Cvent Inc v. RainFocus et al, No. 2:2017cv00230 - Document 184 (D. Utah 2018)

Court Description: MEMORANDUM DECISION AND ORDER granting 154 Plaintiff's Motion to Amend. The court GRANTS Plaintiff Cvent, Inc.'s Motion 154 . Cvent's Motion to Amend Cvent's Amended Complaint is MOOT 168 . Plaintiff is instructed to file the revised Second Amended Complaint following entry of this Order. Signed by Magistrate Judge Dustin B. Pead on 9/7/18. (dla)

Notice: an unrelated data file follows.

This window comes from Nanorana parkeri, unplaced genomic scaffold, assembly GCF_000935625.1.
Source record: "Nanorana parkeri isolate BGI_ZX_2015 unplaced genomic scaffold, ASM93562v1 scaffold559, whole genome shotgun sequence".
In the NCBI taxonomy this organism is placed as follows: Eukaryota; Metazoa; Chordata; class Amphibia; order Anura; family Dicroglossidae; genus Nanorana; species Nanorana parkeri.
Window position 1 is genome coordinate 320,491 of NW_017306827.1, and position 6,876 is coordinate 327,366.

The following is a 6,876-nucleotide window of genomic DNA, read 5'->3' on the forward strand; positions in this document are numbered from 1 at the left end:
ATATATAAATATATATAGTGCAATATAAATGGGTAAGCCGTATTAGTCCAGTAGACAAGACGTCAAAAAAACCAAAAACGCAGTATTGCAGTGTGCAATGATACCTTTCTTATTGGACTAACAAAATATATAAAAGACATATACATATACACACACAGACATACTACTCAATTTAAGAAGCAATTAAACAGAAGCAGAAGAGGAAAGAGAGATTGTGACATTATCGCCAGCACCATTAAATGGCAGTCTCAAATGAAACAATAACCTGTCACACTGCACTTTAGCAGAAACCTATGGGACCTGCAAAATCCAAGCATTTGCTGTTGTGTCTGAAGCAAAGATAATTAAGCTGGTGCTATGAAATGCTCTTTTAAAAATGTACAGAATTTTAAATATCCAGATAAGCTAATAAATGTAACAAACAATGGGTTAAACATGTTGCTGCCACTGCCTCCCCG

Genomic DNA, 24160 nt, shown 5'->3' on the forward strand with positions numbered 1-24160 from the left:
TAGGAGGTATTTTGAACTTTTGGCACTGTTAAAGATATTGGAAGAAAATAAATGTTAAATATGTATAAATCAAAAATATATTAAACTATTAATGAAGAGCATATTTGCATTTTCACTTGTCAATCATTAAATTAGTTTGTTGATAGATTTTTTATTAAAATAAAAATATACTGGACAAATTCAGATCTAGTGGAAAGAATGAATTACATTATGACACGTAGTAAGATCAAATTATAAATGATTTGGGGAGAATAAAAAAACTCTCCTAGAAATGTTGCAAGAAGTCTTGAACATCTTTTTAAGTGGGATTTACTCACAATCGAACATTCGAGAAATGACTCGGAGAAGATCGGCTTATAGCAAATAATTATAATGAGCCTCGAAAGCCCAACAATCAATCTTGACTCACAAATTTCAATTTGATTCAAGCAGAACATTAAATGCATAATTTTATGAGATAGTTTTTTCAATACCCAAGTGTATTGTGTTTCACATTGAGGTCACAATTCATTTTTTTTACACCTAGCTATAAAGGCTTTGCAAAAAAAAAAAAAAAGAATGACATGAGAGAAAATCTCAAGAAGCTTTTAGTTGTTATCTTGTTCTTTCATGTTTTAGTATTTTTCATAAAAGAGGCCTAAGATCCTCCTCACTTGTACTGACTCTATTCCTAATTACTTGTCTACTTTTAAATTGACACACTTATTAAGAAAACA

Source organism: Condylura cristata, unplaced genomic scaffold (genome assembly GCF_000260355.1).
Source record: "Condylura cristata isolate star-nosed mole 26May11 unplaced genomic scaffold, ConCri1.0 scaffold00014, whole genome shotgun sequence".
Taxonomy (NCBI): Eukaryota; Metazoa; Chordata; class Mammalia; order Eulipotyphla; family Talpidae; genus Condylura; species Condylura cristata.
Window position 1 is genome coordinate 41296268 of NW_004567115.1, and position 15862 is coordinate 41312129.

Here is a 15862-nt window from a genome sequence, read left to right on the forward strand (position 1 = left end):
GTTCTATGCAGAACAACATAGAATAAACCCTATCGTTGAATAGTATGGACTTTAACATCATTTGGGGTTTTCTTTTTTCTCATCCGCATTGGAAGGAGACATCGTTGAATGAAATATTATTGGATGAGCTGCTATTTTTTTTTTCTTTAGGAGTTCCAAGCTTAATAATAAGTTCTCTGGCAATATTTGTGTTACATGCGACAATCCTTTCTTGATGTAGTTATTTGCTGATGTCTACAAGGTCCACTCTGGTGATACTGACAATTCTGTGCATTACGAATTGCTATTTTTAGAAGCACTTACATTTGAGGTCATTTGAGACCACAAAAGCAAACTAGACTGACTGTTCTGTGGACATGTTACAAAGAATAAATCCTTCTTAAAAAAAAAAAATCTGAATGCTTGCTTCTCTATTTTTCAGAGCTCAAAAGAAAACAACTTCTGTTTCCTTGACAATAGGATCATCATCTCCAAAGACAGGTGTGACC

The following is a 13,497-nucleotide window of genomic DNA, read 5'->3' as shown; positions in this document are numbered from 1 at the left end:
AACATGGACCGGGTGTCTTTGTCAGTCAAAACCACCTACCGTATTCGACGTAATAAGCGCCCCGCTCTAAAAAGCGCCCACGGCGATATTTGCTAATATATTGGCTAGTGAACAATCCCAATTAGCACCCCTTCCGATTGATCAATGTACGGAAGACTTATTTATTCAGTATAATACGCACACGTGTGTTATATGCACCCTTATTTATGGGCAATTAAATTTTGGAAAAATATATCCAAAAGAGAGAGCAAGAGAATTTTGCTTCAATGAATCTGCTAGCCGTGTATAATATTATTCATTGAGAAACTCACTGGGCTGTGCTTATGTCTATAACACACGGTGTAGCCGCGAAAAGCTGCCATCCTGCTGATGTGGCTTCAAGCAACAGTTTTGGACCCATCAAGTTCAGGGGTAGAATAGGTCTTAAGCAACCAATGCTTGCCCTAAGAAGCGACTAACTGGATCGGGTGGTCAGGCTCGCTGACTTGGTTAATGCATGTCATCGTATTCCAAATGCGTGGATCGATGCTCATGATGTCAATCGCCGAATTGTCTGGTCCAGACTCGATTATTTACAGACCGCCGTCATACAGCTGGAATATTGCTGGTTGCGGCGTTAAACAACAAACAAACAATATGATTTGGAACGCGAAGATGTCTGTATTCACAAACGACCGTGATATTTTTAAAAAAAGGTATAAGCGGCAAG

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Cvent Inc v. RainFocus et al Doc. 184 IN THE UNITED STATES DISTRICT COURT FOR THE DISTRICT OF UTAH, CENTRAL DIVISION MEMORANDUM DECISION AND ORDER GRANTING PLAINTIFF’S MOTION TO AMEND CVENT, INC., Plaintiff, Case No. 2:17-cv-00230-RJS-DBP v. District Judge Robert J. Shelby RAINFOCUS, INC., et al., Magistrate Judge Dustin B. Pead Defendants. I. INTRODUCTION This matter was referred to the court pursuant to 28 U.S.C. § 636(b)(1)(A). (ECF No. 64). Before the court is Plaintiff’s, Cvent, Inc. (“Cvent”), Motion to Amend Cvent’s Amended Complaint (“First Motion”). (ECF No. 154.) Prior to the court issuing a ruling on the Motion, Cvent filed a second Motion to Amend Cvent’s Amended Complaint (“Second Motion”). (ECF No. 168.) Both motions (collectively referred to herein as the “Motions”) have been completely briefed. The court has carefully reviewed the moving papers submitted by the parties. Pursuant to civil rule 7-1(f) of the Rules of Practice for the United States District Court for the District of Utah, the court has concluded that oral argument is not necessary and will determine the motions on the basis of the written papers. For the reasons set forth in Cvent’s Motions and herein, the court recommends that Cvent’s First Motion be GRANTED. II. BACKGROUND On March 24, 2017, Cvent filed its Complaint against RainFocus, Inc. and its former officers and employees (“RainFocus” or “Defendants”). (ECF No. 2.) On April 4, 2017, Cvent filed an Amended Complaint (“Amended Complaint”) adding an additional party as a defendant. Dockets.Justia.com (ECF No. 36.) The Amended Complaint pleads claims for violations of the Federal Defend Trade Secrets Act, the Utah Uniform Trade Secret Act, and California’s Uniform Trade Secrets Act, breach of contract, and breach of confidence. Specifically, Cvent claims this is an “action for trade secret misappropriation, breach of contract, and intentional interference with contracts relating to Cvent’s established client relationships, confidential and proprietary information, and trade secrets that are at the heart of Cvent’s highly customized ‘large conference’ event management software technology and related services.” (ECF No. 36 at 2.) Defendants filed their answer on April 18, 2017. (ECF No. 52.) Shortly thereafter, Plaintiff’s moved for a Preliminary Injunction. (ECF No. 65.) On August 8, 2017, the court entered the initial Scheduling Order. (ECF No. 101.) The court amended the scheduling order on November 17, 2017, and then for a second time on February 27, 2018. (ECF Nos. 147 and 153.) The docket for the case exposes that between late April and December of 2017, the parties were addressing the Preliminary Injunction and some discovery disputes. On March 20, 2018, Cvent filed its First Motion and then the Second Motion on May 1, 2018. Since the filing of the Motions, the parties participated in mediation and have a second mediation scheduled for December, 2018. (ECF No. 177 at 2.) As a result, the parties requested the court to amend the scheduling order for a third time to phase certain discovery to aid the parties in preparation for the second round of mediation and to postpone other deadlines until the mediation is conducted. (ECF No. 177 at 2.) The court supported the parties in their request and entered the Third Amended Scheduling Order on August 9, 2018. (ECF No. 178.) Under the Third Amended Scheduling Order, fact discovery does not cutoff until February 22, 2019. (ECF No. 178 at 6.) The Second Amended Scheduling Order, however, is the operative order that is germane to the Motions for which the court must decide. Cvent’s cutoff date for filing motions to amend pleadings was May 4, 2018 and the Defendants’ cutoff date was May 18, 2 2018. (ECF No. 153 at 5). Cvent timely filed the Motions prior to the expiration of the controlling date. III. DISPUTE Cvent argues it should be granted leave to further amend the Amended Complaint to add four (4) additional claims. Cvent further claims good cause exists to amend because (1) Defendants will not be prejudiced, (2) Cvent did not delay in moving to amend; and (3) the proposed amendments are not futile. Accordingly, RainFocus argues that Cvent’s Motion should be denied because of (1) undue prejudice, (2) undue delay, and (3) futility. IV. LEGAL STANDARD Under Rule 15 of the Federal Rules of Civil Procedure, a party may amend its pleading with the court’s leave. Fed. R. Civ. P. 15(a)(2). “The court should freely give leave when justice so requires.” Id. The Tenth Circuit has called this a “liberal” standard that “reflects the basic policy that pleadings should enable a claim to be heard on its merits.” Calderon v. Kan. Dep’t of Soc. & Rehab. Servs., 181 F.3d 1180, 1186 (10th Cir. 1999). Nevertheless, a district court may deny a motion to amend for reasons such as undue delay, undue prejudice to the opposing party by virtue of allowance of the amendment, or futility of the amendment. See Forman v. Davis, 371 U.S. 178, 182 (1962). V. ANALYSIS a. Undue Delay. In the Tenth Circuit, a motion to amend a complaint may be denied when a party was untimely in making such a request. See Duncan v. Manager, Dep't of Safety, 397 F.3d 1300, 1315 (10th Cir. 2005); Hayes v. Whitman, 264 F.3d 1017, 1026 (10th Cir. 2001). The important 3 inquiry, however, is whether such delay is undue. Minter v. Prime Equip. Co., 451 F.3d 1196, 1206 (10th Cir. 2006). Delay is undue “when the party filing the motion has no adequate explanation for the delay,” Frank v. U.S. West, Inc., 3 F.3d 1357, 1365–66 (10th Cir. 1993), or when “the party seeking amendment knows or should have known of the facts upon which the proposed amendment is based but fails to include them in the original complaint.” Las Vegas Ice & Cold Storage Co. v. Far West Bank, 893 F.2d 1182, 1185 (10th Cir. 1990) (quoting State Distribs., Inc. v. Glenmore Distilleries Co., 738 F.2d 405, 416 (10th Cir. 1984)). Pursuant to the Second Amended Scheduling Order, Cvent’s cutoff date for filing motions to amend pleadings was May 4, 2018 and the Defendants’ cutoff date was May 18, 2018. (ECF No. 153 at 5). Well in advance of the May 4th cut-off date, Cvent properly moved to amend the Amended Complaint. Furthermore, Cvent so moved months prior to the revised date for fact discovery to close. Therefore, Cvent timely requested, without any delay, to add four additional causes of action, which are: (1) copyright infringement, (2) violation of the Utah Unfair Competition Act, (3) unjust enrichment, and (4) civil conspiracy. Separately in mid-January of 2018, Defendants produced more than 300,000 pages of documents. Cvent has adequately explained that it discovered the additional facts for three of the four additional causes of action through its review of those documents. As to the copyright infringement claim, Cvent recently secured the copyright certificates on March 1, 2018. Prior to then, Cvent was unable to bring an infringement claim. Shortly after these events, Cvent did not delay in alerting the court or Defendants of its intent to amend the Amended Complaint. Therefore, the court finds Cvent provides adequate explanations for needing to amend its claims and did not unduly delay in doing so. 4 b. Undue Prejudice. Undue prejudice exits when a proposed amendment unfairly affects the defendants “in terms of preparing their defense to the amendment.” Minter at 1207 (quoting Patton v. Guyer, 443 F.2d 79, 86 (10th Cir. 1971)). “[P]rejudice under Rule 15 means undue difficulty in prosecuting [or defending against] a lawsuit as a result of a change of tactics or theories on the part of the other party.” Texas Instruments, Inc. v. BIAX Corp, 2009 WL 3158155, *2 (D. Colo. Sept. 28, 2009) (quoting Minter at 1208). “Most often, this occurs when the amended claims arise out of a subject matter different from what was set forth in the complaint and raise significant new factual issues.” Id. Prejudice to the opposing part is the single most important factor in deciding whether to allow leave to amend and in its absence an opposition to amendment is weakened. Minter at 1207. Cvent seeks to add four new causes of action. With the exception of the proposed copyright infringement claim, the Utah Unfair Competition Act, unjust enrichment, and civil conspiracy proposed claims appear to substantially overlap with infringing acts, violations and claims already raised in the Amended Complaint. For instance, the factual crux of the new claims, as reflected in Exhibit B attached to the Second Motion, expand on and arise out of the same subject matter as the claims raised in the Amended Complaint. (Compare ECF No. 36 at 18-19 identifying the targeting and solicitation of Cvent’s key employees with ECF No. 154-2 at 38-39 identifying the raiding of Cvent’s employee base.) Consequently, three of the four new claims do not arise out of a new subject matter or a new chain of events from what was originally set forth in the Amended Complaint and therefore Cvent’s Motion is proper. Furthermore, should the parties fail to resolve the matter at the upcoming December mediation, fact discovery re-opens and does not close until February, 2019. This new cut-off day was by agreement of the parties. In light of the parties’ stipulated date for fact discovery to close, 5 Defendants’ will have sufficient time to engage in discovery in order to adequately prepare its defense to the new causes of action. Therefore, Defendants have failed to show sufficient prejudice to justify denying Cvent’s Motion. c. Futility. “A proposed amendment is futile if the complaint, as amended, would be subject to dismissal for any reason....” Watson ex rel. Watson v. Beckel, 242 F.3d 1237, 1239–40 (10th Cir. 2001) (citations omitted). “The futility question is the functionally equivalent to the question whether a complaint may be dismissed for failure to state a claim….” Gohier v. Enright, 186 F.3d 1216, 1218 (10th Cir. 1999). To survive a motion to dismiss, a complaint must contain sufficient factual matter, accepted as true, to state a claim to relief that is plausible on its face.” Ashcroft v. Iqbal, 556 U.S. 662, 678 (2009) (quoting Bell Atl. Corp. v. Twombly, 550 U.S. 544, 570 (2007). Cvent proposes to amend the Amended Complaint to add four additional causes of action. The court declines to find Cvent’s proposed amendments are futile at this juncture. As discussed above, Defendants will not be prejudiced if Cvent’s proposed claims are permitted, which is the greatest consideration in these circumstances. Furthermore, Cvent has set forth sufficient rebuttals, in its moving papers, to Defendants’ futility arguments and those are in summary: (1) Cvent owns the copyrights in the source code and that Defendants copied or created substantially similar code thereby economically benefitting, (2) Defendants engaged in predatory hiring practices in violation of the Utah Unfair Competition Act, and (3) Defendants engaged in a practice and/or a conspiracy of having Cvent’s former employees unlawfully breach their nonsolicitation and non-compete agreements and such conduct is not preempted. After Cvent’s second amended complaint is filed, Defendants may pursue an appropriate Rule 12(b)(6) motion to dismiss should they believe it is viable. 6 VI. ORDER Based on the foregoing, the court GRANTS Plaintiff Cvent, Inc.’s Motion. (ECF No. 154.) Cvent’s Motion to Amend Cvent’s Amended Complaint is MOOT. (ECF No. 168.) Plaintiff is instructed to file the revised Second Amended Complaint following entry of this Order. Dated this 7th day of September, 2018. By the Court: Dustin B. Pead United States Magistrate Judge 7